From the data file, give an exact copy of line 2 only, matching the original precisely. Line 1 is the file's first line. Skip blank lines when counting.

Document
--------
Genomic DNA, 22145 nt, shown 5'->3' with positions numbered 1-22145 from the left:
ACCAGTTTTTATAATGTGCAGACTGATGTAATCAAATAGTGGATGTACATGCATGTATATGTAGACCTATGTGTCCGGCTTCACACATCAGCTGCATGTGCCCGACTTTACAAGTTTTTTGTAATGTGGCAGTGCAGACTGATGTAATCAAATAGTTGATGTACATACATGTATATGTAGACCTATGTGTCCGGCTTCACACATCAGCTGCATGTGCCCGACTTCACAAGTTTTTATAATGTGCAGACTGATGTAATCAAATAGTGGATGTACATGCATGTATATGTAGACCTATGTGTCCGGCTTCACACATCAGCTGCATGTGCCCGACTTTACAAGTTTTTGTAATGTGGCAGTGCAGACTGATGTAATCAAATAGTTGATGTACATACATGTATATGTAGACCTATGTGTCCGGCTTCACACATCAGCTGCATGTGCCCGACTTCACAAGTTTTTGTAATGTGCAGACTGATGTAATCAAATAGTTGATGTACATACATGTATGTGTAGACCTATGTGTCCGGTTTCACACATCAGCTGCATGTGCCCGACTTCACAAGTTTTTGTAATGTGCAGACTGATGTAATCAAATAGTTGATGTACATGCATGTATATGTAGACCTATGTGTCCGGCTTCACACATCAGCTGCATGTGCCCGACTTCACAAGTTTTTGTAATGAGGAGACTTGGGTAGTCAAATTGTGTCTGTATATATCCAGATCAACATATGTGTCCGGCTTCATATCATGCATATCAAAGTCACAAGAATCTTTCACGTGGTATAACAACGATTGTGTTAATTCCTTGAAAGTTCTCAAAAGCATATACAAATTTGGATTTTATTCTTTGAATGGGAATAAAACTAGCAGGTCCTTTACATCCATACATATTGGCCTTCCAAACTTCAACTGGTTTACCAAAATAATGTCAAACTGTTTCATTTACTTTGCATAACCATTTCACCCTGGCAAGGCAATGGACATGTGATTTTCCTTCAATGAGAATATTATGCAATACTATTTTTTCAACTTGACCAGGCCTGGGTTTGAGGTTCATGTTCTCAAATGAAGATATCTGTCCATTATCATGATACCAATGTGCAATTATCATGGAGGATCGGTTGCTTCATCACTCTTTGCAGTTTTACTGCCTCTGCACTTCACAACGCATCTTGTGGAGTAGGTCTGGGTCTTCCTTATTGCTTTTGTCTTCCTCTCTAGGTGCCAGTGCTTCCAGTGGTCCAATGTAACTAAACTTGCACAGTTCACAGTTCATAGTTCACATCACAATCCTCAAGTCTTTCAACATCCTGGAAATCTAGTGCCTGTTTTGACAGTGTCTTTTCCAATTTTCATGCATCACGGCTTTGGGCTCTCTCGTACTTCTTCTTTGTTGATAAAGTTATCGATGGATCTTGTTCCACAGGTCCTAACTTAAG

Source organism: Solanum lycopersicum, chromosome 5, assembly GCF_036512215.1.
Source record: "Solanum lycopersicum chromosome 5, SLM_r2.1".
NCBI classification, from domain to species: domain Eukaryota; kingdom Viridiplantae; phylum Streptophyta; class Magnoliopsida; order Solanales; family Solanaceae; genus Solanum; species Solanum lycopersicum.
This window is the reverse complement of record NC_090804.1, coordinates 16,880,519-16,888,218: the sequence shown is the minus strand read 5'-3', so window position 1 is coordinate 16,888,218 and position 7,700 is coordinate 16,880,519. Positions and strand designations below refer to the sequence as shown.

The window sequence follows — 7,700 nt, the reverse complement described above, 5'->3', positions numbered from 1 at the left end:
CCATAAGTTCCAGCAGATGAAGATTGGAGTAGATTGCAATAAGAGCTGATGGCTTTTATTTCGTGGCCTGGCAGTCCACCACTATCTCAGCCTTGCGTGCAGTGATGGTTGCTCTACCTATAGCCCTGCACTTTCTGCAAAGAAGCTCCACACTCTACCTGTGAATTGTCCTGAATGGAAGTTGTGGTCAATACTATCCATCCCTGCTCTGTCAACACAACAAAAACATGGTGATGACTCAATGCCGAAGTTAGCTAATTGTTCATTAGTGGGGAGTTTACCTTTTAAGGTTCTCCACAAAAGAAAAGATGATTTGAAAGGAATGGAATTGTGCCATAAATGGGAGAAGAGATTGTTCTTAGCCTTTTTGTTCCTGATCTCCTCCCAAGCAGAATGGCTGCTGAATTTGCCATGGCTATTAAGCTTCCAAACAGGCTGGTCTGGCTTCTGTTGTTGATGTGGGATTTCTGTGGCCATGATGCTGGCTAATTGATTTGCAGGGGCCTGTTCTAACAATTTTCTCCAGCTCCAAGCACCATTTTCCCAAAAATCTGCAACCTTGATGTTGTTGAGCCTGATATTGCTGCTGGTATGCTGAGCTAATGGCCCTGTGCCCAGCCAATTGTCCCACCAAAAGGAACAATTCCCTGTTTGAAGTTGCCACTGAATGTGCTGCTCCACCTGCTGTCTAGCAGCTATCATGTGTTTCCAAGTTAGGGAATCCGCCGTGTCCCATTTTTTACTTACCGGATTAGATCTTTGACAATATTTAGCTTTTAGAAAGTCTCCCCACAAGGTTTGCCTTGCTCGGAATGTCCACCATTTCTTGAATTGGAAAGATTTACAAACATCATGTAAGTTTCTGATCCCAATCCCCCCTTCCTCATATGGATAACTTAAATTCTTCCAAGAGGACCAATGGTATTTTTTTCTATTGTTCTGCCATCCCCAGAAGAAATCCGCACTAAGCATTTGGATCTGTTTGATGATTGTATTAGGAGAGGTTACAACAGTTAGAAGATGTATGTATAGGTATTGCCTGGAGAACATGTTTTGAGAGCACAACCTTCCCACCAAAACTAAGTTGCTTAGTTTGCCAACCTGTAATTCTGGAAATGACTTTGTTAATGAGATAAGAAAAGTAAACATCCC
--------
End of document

ACCAGTTTTTATAATGTGCAGACTGATGTAATCAAATAGTGGATGTACATGCATGTATATGTAGACCTATGTGTCCGGCTTCACACATCAGCTGCATGTGCCCGACTTTACAAGTTTTTTGTAATGTGGCAGTGCAGACTGATGTAATCAAATAGTTGATGTACATACATGTATATGTAGACCTATGTGTCCGGCTTCACACATCAGCTGCATGTGCCCGACTTCACAAGTTTTTATAATGTGCAGACTGATGTAATCAAATAGTGGATGTACATGCATGTATATGTAGACCTATGTGTCCGGCTTCACACATCAGCTGCATGTGCCCGACTTTACAAGTTTTTGTAATGTGGCAGTGCAGACTGATGTAATCAAATAGTTGATGTACATACATGTATATGTAGACCTATGTGTCCGGCTTCACACATCAGCTGCATGTGCCCGACTTCACAAGTTTTTGTAATGTGCAGACTGATGTAATCAAATAGTTGATGTACATACATGTATGTGTAGACCTATGTGTCCGGTTTCACACATCAGCTGCATGTGCCCGACTTCACAAGTTTTTGTAATGTGCAGACTGATGTAATCAAATAGTTGATGTACATGCATGTATATGTAGACCTATGTGTCCGGCTTCACACATCAGCTGCATGTGCCCGACTTCACAAGTTTTTGTAATGAGGAGACTTGGGTAGTCAAATTGTGTCTGTATATATCCAGATCAACATATGTGTCCGGCTTCATATCATGCATATCAAAGTCACAAGAATCTTTCACGTGGTATAACAACGATTGTGTTAATTCCTTGAAAGTTCTCAAAAGCATATACAAATTTGGATTTTATTCTTTGAATGGGAATAAAACTAGCAGGTCCTTTACATCCATACATATTGGCCTTCCAAACTTCAACTGGTTTACCAAAATAATGTCAAACTGTTTCATTTACTTTGCATAACCATTTCACCCTGGCAAGGCAATGGACATGTGATTTTCCTTCAATGAGAATATTATGCAATACTATTTTTTCAACTTGACCAGGCCTGGGTTTGAGGTTCATGTTCTCAAATGAAGATATCTGTCCATTATCATGATACCAATGTGCAATTATCATGGAGGATCGGTTGCTTCATCACTCTTTGCAGTTTTACTGCCTCTGCACTTCACAACGCATCTTGTGGAGTAGGTCTGGGTCTTCCTTATTGCTTTTGTCTTCCTCTCTAGGTGCCAGTGCTTCCAGTGGTCCAATGTAACTAAACTTGCACAGTTCACAGTTCATAGTTCACATCACAATCCTCAAGTCTTTCAACATCCTGGAAATCTAGTGCCTGTTTTGACAGTGTCTTTTCCAATTTTCATGCATCACGGCTTTGGGCTCTCTCGTACTTCTTCTTTGTTGATAAAGTTATCGATGGATCTTGTTCCACAGGTCCTAACTTAAG